(Barbados Today) Hotel hoteliers anticipate a lucrative payday thanks to the Caribbean Festival of Arts (CARIFESTA) which opens here on Friday.

The August 17 to 27 event is expected to attract an estimated 2,000 artistes, in addition to other visitors to Barbados.

Tourism officials believe it will provide a boost to the island’s tourism product, with a number of properties reporting increased bookings, including those under the Intimate Hotels of Barbados grouping.

“We don’t usually get a lot of group bookings at this time of the year, [but yes] a few hotels do have bookings from persons throughout the region that are coming in for CARIFESTA. I can’t say if they are the official contingents or if they are just performers or if they are just people who are coming to participate or spectate but we definitely have booking across the grouping.

“We haven’t compiled all of our Crop Over numbers as yet, since the season just ended, but for sure this is obviously a spike for occupancy for the month of August,” Chief Executive Officer Gayle Headley-Lowe told Barbados TODAY.

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(V.I. Consortium) When Fitch, one of three respected ratings agencies in the U.S., announced in July that it was maintaining its negative watch guidance on the territory’s bonds, Governor Kenneth Mapp deemed the guidance as a good sign, noting that Fitch did not downgrade the bonds, and that the firm noted actions the government had taken to address the territory’s financial crisis.

But on Tuesday Fitch replaced its recent negative watch with a negative outlook, and downgraded the territory’s bonds further into junk status, dealing another crushing blow to a government already under immense financial pressure. According to Fitch, the negative outlook reflects its assessment that the USVI will remain challenged in stabilizing its financial operations and its debt and pension positions.

The government’s “USVI” and “Public Finance Authority” bonds were downgraded to the following:

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SINGAPORE/HOUSTON (Reuters) - Asia would be the biggest beneficiary of any potential sanctions by the United States on Venezuela's oil sector, said traders and analysts, as exports from the South American OPEC member could be redirected to the region, filling a vacuum left by producer supply cuts.

Washington is considering sanctions on Venezuela's oil industry in response to the ruling Socialist Party's crackdown on officials and parties opposed to the government. An embargo against Venezuelan crude could block imports of about 740,000 barrels per day to the U.S.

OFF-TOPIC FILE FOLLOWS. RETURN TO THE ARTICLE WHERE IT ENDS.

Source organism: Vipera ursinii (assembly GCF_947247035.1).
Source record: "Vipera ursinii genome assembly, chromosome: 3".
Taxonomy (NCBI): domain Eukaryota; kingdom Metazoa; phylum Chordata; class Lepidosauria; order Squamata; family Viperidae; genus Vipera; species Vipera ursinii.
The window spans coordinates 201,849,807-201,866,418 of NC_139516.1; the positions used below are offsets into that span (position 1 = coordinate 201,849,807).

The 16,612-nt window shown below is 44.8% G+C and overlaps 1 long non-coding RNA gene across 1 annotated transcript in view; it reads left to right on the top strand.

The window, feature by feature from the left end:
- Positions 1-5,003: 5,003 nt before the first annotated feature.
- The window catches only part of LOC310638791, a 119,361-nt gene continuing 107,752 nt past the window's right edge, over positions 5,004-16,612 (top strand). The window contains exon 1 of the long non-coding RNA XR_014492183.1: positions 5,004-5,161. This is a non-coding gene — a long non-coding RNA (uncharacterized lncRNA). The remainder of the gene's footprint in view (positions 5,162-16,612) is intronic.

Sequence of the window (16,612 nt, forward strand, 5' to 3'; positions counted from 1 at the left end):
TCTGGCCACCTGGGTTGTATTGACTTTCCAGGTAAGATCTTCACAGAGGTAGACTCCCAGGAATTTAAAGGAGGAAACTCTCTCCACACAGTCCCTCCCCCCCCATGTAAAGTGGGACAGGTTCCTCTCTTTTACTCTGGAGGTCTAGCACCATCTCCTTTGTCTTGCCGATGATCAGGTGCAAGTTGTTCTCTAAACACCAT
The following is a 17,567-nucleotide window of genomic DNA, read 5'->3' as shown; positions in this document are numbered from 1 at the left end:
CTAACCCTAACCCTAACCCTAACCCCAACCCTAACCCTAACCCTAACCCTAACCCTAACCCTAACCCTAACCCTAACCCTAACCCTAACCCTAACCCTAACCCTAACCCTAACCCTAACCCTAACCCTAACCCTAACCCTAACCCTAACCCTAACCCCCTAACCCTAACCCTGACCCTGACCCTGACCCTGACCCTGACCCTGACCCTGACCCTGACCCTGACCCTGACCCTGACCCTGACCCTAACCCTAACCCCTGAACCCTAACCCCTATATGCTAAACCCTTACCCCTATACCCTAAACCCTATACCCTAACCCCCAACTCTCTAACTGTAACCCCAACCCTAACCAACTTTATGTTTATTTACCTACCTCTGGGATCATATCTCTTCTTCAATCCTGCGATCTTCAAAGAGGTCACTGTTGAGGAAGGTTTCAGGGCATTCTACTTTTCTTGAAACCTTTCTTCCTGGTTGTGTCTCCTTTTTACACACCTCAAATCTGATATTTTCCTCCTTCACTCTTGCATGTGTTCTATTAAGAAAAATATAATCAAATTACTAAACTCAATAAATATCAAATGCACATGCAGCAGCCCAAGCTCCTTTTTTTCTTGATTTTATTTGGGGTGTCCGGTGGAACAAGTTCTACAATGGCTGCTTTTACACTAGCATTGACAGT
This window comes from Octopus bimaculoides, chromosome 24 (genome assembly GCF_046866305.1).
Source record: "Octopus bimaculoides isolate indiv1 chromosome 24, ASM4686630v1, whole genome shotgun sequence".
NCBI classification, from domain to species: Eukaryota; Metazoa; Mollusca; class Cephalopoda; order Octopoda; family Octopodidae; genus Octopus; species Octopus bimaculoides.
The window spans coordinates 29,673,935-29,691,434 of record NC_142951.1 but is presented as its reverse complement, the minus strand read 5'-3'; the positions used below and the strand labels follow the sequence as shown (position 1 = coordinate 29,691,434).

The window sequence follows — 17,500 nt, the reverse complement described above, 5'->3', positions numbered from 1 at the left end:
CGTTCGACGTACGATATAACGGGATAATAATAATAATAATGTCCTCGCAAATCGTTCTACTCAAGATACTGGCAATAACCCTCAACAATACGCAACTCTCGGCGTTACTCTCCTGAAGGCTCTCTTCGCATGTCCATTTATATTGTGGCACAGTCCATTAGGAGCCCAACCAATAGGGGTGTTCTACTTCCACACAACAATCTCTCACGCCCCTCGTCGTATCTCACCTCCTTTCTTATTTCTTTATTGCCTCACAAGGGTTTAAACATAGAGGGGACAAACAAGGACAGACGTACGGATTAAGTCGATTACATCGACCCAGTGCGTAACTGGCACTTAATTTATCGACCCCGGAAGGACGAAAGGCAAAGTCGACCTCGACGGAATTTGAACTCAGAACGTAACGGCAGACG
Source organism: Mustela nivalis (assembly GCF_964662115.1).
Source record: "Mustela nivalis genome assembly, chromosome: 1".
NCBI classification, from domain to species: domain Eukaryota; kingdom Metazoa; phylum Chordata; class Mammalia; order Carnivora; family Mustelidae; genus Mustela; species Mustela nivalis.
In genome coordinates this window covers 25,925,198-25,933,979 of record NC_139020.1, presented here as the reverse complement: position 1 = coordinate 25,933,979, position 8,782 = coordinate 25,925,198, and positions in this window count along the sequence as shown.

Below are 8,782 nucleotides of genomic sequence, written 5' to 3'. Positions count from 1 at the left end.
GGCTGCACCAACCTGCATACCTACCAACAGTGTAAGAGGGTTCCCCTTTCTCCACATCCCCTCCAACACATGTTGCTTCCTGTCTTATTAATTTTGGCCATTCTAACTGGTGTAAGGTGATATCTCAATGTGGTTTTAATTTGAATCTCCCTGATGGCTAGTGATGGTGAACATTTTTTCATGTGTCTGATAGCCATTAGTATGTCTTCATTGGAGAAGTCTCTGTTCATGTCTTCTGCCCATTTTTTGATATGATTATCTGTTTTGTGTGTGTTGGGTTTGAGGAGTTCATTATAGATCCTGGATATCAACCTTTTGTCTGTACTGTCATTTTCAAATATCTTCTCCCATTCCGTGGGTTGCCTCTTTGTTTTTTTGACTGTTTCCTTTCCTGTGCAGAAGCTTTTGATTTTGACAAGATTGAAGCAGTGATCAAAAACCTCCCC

Asian refiners would welcome the so-called heavy, or higher density, crude since production cuts by the Organization of Petroleum Exporting Countries (OPEC) have mainly curtailed this type of oil. At the same time, the start-up of new refining capacity is boosting demand.

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(CNN): Britain wants to keep existing customs rules with Europe for about two years after Brexit as it tries to protect manufacturing exports and jobs.
With a third round of Brexit negotiations due later this month, the U.K. is under growing pressure to clarify its plans for trade and immigration once it leaves the European Union in March 2019.
The U.K. government said Tuesday in a position paper that it wanted to negotiate customs arrangements that "facilitate the freest and most frictionless possible trade in goods between the U.K. and the EU."

During a limited transitional period after Brexit, the U.K. would seek to retain as many of the existing arrangements as possible to avoid the chaos of an abrupt break with its biggest export market, and to allow time for a new trade deal to be negotiated.
"One possible approach would be a temporary customs union between the U.K. and the EU," the government said.

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(Barbados Today) The Barbados economy, which grew by an estimated 2.2 per cent during the first half of this year, is expected to slow by the end of 2017.

Acting Central Bank Governor Cleviston Haynes gave the revised projection today as he addressed a meeting of the Social Partnership at the Barbados Hilton Resort.

While suggesting that growth would be “in the region of 1.3 per cent to 1.8 per cent, compared to earlier estimates of 1.5 to 2 per cent”, Haynes explained that the economy remained very challenged with the international reserves plummeting to $635.5 million or just 9.7 weeks of import at the end of June.

This is even further below the 12-weeks benchmark, from the $705.4 million or about 10.7 weeks of import as at the end of March.

Making a presentation to Government, private sector and trade union leaders that was also nationally televised, Haynes said the drop in reserves was due mainly to Government’s expected external debt service obligations and the ongoing delays in securing planned foreign investment inflows.

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